Quick Questions: Professor Suzanne Greenberg

By Alexa Moreno

Long Beach State professor Suzanne Greenberg, a member of the English department, uses her own writing experience to guide students in her creative writing classes. Her work, which includes the books Lesson Plans and Speed-Walk and Other Stories, ranges from short stories to children’s literature.

We sat down with Greenberg and discovered more about one of the university’s esteemed faculty members.


When did you know you wanted to be a writer?

“I think that, like a lot of writers, I always knew that I wanted to be a writer. I can’t remember ever wanting to be anything else--except for little kid aspirations, like “maybe I’ll be a veterinarian because I love animals,” but I didn’t really have any aptitude for veterinary science and I always loved listening and eavesdropping when I was a kid and writing silly poems, but I became serious about becoming a writer when I went to college.”  

When did you know you wanted to be a teacher? Was it always in your plans?

“I had decided I was going to be a writer and majored in creative writing...when I got out, I didn’t really know what I was going to do. I was a vegetarian working at a barbecue place and then I worked in publishing, where I had some really interesting jobs, but I decided to pursue teaching instead and went back to graduate school to get my MFA and teach college.”  

Are you working on a project right now? If so, can you tell me about it?

“I just finished a really big revision of a project... I just finished it yesterday... We’ll see what happens. It was a book, so that’s off with my agent now. I am working on something else which is another kind of novel that I am writing as pretty independent stories that are connected.”

What is your advice for people who want to become authors?

“My advice is to also find other things you love because you can’t put your value on being published. Writers have so many pieces that get rejected. Even people who you read about becoming overnight successes probably have rejections on the way. My advice is to make sure you really want to do it and work hard at it and be a good reader. Love writing, love reading, and love your life and don’t feel like your worth is associated with being published. In terms of making a living, it’s tough. It’s very rare that writers make a living off writing, so you kind of have to figure out how to balance that.”

What inspires you when you are writing?

“Sometimes I’m inspired by something I see in the world. It’s usually something that will kind of haunt me, not like a ghost haunts you, but like a “why do I keep thinking about that person that I saw at the park?” So, I’ll have like the image of something that kind of bothers me and I’ll just kind of be playing around with it. Sometimes I start with a couple of sentences that sound fun and play with it, but rarely anything more than that. Like with Lesson Plans, there was a couple that I used to see at a playground where I took my kids when they were little, and I just thought they were so interesting. They had two children and I turned it into three and they became characters in my book. I didn’t know anything about them, but I thought they were so interesting.”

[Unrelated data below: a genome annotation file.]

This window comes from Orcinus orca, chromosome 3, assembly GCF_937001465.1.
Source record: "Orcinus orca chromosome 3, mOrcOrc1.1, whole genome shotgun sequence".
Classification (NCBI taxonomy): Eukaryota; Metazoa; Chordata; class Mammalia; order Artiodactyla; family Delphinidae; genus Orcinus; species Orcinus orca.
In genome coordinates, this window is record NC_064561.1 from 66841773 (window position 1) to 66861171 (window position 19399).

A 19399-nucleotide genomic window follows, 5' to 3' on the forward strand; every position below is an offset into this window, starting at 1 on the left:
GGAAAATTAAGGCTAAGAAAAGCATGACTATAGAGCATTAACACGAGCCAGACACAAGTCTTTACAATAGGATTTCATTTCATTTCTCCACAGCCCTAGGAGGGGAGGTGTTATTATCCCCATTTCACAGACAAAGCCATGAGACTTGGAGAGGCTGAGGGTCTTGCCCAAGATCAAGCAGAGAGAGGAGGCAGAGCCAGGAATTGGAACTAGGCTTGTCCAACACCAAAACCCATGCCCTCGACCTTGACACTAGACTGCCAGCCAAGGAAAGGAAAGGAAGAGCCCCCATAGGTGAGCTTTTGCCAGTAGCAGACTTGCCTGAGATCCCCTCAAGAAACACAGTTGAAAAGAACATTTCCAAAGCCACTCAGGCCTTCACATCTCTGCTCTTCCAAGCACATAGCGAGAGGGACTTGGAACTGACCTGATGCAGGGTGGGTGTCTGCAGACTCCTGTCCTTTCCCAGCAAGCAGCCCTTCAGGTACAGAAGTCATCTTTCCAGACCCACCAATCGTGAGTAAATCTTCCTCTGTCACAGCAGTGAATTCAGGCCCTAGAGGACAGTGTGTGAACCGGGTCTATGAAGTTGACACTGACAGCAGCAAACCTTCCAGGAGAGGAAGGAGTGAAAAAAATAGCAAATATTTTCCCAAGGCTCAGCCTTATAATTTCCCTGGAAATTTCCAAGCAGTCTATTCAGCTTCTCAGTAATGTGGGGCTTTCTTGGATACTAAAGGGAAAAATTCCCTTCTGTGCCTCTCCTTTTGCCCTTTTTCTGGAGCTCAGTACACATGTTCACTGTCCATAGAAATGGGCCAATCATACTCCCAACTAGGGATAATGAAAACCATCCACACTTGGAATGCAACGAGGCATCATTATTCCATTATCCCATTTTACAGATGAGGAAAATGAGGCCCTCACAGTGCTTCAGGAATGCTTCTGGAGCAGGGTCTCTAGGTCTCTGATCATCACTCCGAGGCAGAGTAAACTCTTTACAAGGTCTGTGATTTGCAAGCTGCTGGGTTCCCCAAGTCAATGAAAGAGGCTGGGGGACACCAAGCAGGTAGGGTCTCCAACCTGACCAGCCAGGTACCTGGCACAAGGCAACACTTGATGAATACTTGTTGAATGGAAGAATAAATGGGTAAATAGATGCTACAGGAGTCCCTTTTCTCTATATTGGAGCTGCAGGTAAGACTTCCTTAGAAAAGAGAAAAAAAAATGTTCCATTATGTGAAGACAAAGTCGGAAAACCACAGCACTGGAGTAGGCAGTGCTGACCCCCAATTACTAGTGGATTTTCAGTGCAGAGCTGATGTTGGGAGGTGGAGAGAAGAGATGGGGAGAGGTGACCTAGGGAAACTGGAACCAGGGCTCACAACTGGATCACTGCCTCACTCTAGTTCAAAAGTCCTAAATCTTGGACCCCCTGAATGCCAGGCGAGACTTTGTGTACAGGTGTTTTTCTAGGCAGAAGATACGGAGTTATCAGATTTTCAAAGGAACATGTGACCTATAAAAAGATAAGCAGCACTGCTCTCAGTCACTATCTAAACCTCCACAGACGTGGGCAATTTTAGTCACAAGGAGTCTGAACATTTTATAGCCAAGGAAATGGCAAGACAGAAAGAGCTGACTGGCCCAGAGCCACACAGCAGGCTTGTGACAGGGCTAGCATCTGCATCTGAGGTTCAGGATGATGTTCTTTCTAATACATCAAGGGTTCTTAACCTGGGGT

What is your ultimate goal when it comes to writing?

“I think truthfully, as writer, I don’t have that one thing... I think sometimes I write something that I just feel really good about and that’s great. In a practical way, it’s really fun to see your book in bookstores. It feels like an accomplishment when someone you don’t know reads something you wrote and maybe sends you an email about it letting you know about something they got out of it. I think though, as a writer, it’s more than the outside stuff, it’s more about knowing that you wrote something that makes you happy... It can happen without anyone knowing and that’s what matters to a writer. It keeps you going.”

What is your favorite book right now?

“I read Little Fires Everywhere [by Celeste Ng] this summer and really liked it. I thought it was hard to put down and well-written and explored some really interesting characters. I really enjoyed it.”

Are there any books or short stories you wish you had written?

“All the time. All the time. I wish I had written things. One of my favorite books of all time is the first novel by a writer named Michael Cunningham called A Home at the End of the World. I know I couldn’t have written it, it’s just so beautiful, but that’s sort of my aspiration.”

What do you love about CSULB’s campus?

“I love teaching at Cal State Long Beach. I always tell people that the thing about teaching at Cal State Long Beach is that we have the most diverse, in every way, student population. Geographically they may mostly come from Southern California, but not really. They come from all over the world, have different socioeconomic backgrounds, and they bring all kinds of experiences. When you teach creative writing, you just couldn’t have a better group of students.”  

Who is easier to write for: children or adults?

“They are just such different audiences. The children’s books were such an anomaly for me. I wrote them with my colleague, Lisa Glatt, and we tried it together. I’ve only written [children’s literature] as a co-author…it was a different kind of writing. So, it wasn’t easier, but definitely more social. However, my usual writing, where it’s more natural for me, is for adults.”